When I was in my very first undergraduate programming class, they hammered into me on very important truth:
The compiler is never wrong
The compiler has no bugs in it, the libraries have no bugs. If you’re not getting the output you expect, then the bug is in your code. Nearly every week, someone would be there furiously muttering to the tutor that he just needs to LOOK at this example because the code is so OBVIOUSLY correct that it MUST be a compiler error of some kind. And every time it happened, the tutors would simply smile complacently back and remind the student that “The compiler is never wrong”. Eventually, with enough repetition, we understood this fact down deep into our bones and I think it’s made us better programmers as a result of it.
On the face of it, this is absurd. Compilers are programs just like anything else and they contain bugs like every other program. If we were talking about established, battle scarred compilers like gcc, you might be able to make a credible argument but we were working with the Glasgow Haskell Compiler which most certainly did have bugs in it.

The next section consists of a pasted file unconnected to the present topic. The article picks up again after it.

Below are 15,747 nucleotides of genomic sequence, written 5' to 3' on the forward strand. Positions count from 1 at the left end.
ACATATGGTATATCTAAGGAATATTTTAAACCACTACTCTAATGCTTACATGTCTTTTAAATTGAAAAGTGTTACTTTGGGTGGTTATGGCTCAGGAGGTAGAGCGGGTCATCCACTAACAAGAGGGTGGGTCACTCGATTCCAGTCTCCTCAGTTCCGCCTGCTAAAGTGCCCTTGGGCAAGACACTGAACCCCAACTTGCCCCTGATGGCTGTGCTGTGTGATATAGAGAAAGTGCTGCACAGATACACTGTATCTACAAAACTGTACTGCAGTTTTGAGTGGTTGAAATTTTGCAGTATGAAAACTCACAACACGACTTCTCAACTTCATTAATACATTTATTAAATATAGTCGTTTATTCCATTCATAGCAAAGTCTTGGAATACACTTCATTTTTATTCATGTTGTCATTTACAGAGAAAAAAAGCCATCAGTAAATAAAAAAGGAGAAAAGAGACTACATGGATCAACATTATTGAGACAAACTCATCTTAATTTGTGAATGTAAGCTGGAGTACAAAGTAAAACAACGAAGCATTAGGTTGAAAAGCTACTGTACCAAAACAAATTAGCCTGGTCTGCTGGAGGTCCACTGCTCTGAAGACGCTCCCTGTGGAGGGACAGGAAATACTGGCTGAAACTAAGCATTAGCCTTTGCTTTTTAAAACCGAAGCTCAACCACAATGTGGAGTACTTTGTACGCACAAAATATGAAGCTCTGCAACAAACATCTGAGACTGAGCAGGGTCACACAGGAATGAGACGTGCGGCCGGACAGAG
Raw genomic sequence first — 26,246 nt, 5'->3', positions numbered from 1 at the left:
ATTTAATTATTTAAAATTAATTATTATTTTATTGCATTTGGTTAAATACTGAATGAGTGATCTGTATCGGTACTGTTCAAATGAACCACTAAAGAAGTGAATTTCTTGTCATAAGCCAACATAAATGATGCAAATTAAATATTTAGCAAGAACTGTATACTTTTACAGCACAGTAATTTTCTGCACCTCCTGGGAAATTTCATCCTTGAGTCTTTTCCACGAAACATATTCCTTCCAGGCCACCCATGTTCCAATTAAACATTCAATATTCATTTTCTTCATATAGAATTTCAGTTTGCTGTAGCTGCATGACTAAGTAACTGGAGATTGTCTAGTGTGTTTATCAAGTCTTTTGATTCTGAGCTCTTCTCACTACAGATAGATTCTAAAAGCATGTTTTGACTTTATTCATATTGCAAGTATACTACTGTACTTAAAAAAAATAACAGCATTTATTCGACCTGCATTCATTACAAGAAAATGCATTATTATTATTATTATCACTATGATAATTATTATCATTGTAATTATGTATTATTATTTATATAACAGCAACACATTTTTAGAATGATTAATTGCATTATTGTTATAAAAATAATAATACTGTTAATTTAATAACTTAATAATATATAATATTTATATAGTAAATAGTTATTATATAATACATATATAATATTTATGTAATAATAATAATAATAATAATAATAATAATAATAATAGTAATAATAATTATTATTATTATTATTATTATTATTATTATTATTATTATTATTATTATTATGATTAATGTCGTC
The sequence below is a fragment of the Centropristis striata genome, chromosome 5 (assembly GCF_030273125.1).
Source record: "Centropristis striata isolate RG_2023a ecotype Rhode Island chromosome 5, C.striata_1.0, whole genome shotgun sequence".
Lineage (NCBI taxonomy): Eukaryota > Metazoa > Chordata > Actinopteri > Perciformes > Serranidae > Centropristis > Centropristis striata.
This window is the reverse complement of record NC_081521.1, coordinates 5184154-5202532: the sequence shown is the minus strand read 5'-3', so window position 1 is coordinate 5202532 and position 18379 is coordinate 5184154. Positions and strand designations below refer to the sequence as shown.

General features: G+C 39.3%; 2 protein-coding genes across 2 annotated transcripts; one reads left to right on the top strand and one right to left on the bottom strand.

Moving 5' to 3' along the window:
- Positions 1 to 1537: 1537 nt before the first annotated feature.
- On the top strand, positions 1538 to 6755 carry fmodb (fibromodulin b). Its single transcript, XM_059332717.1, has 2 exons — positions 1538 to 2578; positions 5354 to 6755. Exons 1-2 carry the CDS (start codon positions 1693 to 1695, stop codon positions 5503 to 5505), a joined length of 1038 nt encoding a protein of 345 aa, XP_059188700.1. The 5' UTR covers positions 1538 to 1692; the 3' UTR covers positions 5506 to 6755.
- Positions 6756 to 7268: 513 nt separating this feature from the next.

The statement “The compiler is never wrong” has such power because it’s so patently easy to prove false. And as I grow older and think I understand more and more about the world, some of the most powerful beliefs that you can hold are the obviously wrong truths. You can never tell an obviously wrong truth to someone who is not ready to hear it because it’s so obviously wrong. You need to take a leap of faith and accept that something can be obviously wrong and still true for such things to make sense.
If this sounds supiciously like what you’ve heard religious people say, it’s because maybe this is what religion is…